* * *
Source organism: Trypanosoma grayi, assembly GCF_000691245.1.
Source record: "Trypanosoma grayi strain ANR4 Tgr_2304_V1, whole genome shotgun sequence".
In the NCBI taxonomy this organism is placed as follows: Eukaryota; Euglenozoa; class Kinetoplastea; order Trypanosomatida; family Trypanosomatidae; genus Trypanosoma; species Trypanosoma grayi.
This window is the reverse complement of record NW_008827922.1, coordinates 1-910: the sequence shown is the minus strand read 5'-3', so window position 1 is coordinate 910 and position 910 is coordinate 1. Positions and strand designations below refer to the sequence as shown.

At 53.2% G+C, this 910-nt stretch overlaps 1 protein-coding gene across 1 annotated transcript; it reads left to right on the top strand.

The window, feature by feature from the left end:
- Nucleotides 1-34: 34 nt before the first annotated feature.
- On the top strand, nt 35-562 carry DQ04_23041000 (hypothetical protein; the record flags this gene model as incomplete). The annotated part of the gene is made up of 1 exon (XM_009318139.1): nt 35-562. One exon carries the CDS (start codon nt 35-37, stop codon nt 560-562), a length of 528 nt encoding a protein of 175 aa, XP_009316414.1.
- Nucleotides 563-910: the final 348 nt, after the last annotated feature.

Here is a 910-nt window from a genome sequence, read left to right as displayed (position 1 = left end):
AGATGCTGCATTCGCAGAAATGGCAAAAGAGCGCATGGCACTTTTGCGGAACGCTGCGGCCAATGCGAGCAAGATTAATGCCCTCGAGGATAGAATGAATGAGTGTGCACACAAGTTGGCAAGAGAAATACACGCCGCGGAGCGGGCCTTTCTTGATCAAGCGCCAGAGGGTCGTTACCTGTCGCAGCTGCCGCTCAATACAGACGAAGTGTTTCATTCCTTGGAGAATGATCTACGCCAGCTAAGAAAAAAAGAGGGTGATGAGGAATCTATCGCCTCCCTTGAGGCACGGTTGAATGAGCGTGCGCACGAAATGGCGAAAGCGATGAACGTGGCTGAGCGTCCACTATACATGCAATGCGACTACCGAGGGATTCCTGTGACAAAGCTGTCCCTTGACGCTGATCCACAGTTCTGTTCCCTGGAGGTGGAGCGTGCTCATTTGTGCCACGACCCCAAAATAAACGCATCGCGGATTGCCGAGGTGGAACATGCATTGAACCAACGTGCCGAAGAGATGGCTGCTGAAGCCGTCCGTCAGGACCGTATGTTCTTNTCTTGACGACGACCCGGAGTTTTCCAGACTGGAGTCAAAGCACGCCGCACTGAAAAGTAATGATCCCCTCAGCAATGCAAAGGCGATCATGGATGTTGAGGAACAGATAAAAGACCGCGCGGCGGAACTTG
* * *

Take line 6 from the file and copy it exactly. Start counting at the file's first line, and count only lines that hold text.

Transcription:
The window, feature by feature from the left end: